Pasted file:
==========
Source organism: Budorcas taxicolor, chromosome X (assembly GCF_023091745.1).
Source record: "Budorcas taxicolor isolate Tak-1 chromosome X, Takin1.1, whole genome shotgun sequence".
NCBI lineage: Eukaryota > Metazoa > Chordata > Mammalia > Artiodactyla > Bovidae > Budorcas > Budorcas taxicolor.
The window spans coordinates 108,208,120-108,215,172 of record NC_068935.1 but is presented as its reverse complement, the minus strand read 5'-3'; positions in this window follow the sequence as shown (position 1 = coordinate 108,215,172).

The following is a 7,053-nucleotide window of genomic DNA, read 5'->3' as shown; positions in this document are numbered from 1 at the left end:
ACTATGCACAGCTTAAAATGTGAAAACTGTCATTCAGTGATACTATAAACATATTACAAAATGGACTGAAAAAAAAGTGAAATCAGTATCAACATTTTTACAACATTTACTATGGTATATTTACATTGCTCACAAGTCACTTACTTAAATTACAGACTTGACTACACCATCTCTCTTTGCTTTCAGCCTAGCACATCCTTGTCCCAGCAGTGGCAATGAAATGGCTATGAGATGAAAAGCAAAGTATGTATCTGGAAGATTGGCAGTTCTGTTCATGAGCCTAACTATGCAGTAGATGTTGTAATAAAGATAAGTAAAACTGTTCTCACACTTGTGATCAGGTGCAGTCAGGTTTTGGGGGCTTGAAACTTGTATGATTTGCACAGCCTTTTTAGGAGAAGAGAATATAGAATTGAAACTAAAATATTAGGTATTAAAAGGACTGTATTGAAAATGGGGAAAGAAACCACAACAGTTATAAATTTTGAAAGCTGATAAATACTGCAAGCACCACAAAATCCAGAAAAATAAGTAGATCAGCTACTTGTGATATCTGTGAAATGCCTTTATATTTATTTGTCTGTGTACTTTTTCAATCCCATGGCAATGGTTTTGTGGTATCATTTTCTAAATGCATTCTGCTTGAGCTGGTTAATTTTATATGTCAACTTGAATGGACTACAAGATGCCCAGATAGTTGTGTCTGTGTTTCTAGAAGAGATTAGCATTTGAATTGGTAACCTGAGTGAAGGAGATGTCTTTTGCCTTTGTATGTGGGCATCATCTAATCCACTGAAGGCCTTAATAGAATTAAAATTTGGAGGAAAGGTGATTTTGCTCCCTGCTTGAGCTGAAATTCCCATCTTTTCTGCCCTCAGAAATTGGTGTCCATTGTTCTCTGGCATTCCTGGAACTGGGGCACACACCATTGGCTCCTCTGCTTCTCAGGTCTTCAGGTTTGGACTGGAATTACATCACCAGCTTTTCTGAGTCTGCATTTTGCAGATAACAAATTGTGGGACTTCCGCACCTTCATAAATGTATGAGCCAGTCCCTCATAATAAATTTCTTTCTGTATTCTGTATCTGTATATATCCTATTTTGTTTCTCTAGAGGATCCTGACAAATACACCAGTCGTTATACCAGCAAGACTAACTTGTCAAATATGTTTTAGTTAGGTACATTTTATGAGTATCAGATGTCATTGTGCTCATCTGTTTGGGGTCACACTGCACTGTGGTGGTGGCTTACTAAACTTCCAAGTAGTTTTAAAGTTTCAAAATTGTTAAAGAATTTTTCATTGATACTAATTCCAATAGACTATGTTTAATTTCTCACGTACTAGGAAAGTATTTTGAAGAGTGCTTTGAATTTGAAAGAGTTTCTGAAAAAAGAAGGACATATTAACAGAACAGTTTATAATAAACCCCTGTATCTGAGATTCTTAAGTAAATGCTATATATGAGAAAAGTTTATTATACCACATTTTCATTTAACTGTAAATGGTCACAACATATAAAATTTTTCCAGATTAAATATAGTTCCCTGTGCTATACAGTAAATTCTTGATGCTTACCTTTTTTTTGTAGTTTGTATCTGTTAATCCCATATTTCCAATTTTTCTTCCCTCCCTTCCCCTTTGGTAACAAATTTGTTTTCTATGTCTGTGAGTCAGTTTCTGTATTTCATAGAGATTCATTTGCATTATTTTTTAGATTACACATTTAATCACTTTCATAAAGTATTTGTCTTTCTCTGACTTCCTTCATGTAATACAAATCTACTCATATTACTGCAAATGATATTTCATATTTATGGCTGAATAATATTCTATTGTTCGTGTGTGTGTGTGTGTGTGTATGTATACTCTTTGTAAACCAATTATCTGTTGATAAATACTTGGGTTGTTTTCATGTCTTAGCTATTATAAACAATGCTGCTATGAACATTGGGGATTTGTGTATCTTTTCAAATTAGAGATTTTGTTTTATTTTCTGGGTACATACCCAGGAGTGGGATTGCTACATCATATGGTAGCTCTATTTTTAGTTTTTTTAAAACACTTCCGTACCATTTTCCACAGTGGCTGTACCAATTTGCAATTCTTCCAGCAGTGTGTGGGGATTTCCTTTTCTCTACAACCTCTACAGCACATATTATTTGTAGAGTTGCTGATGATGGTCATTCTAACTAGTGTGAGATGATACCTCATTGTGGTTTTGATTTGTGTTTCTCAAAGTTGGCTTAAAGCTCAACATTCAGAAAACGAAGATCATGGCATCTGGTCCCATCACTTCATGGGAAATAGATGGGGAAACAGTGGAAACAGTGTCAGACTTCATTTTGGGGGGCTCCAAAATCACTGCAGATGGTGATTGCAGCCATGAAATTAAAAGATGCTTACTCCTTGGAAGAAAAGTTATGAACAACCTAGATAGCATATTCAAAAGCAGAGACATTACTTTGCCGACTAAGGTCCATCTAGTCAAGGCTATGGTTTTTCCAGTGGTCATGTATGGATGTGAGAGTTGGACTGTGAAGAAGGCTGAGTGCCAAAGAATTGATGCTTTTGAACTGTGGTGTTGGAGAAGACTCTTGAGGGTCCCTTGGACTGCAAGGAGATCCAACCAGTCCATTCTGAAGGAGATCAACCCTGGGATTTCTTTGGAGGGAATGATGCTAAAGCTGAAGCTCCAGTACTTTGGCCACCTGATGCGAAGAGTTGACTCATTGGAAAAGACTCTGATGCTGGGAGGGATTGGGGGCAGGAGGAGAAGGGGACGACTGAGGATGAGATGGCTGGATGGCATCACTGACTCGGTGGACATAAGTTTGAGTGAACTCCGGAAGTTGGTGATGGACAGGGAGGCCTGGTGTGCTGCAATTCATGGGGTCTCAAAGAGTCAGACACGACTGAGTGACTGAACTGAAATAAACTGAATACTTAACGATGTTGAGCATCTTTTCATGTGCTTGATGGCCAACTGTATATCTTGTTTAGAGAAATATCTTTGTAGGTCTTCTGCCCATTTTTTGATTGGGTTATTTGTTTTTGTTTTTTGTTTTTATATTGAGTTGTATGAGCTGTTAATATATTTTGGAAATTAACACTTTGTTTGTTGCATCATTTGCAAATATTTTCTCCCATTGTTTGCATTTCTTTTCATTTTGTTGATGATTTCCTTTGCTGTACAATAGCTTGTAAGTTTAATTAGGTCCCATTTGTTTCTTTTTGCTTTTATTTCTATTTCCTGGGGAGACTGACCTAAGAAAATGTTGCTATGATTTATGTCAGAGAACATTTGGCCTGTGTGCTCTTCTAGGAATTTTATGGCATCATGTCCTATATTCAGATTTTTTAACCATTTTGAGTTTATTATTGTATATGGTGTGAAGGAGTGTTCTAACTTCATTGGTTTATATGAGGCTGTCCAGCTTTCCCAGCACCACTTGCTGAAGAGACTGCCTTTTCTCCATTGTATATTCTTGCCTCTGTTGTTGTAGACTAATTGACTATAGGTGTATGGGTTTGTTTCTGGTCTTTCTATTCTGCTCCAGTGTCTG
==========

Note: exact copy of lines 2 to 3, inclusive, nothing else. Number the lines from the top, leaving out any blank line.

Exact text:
Source record: "Budorcas taxicolor isolate Tak-1 chromosome X, Takin1.1, whole genome shotgun sequence".
NCBI lineage: Eukaryota > Metazoa > Chordata > Mammalia > Artiodactyla > Bovidae > Budorcas > Budorcas taxicolor.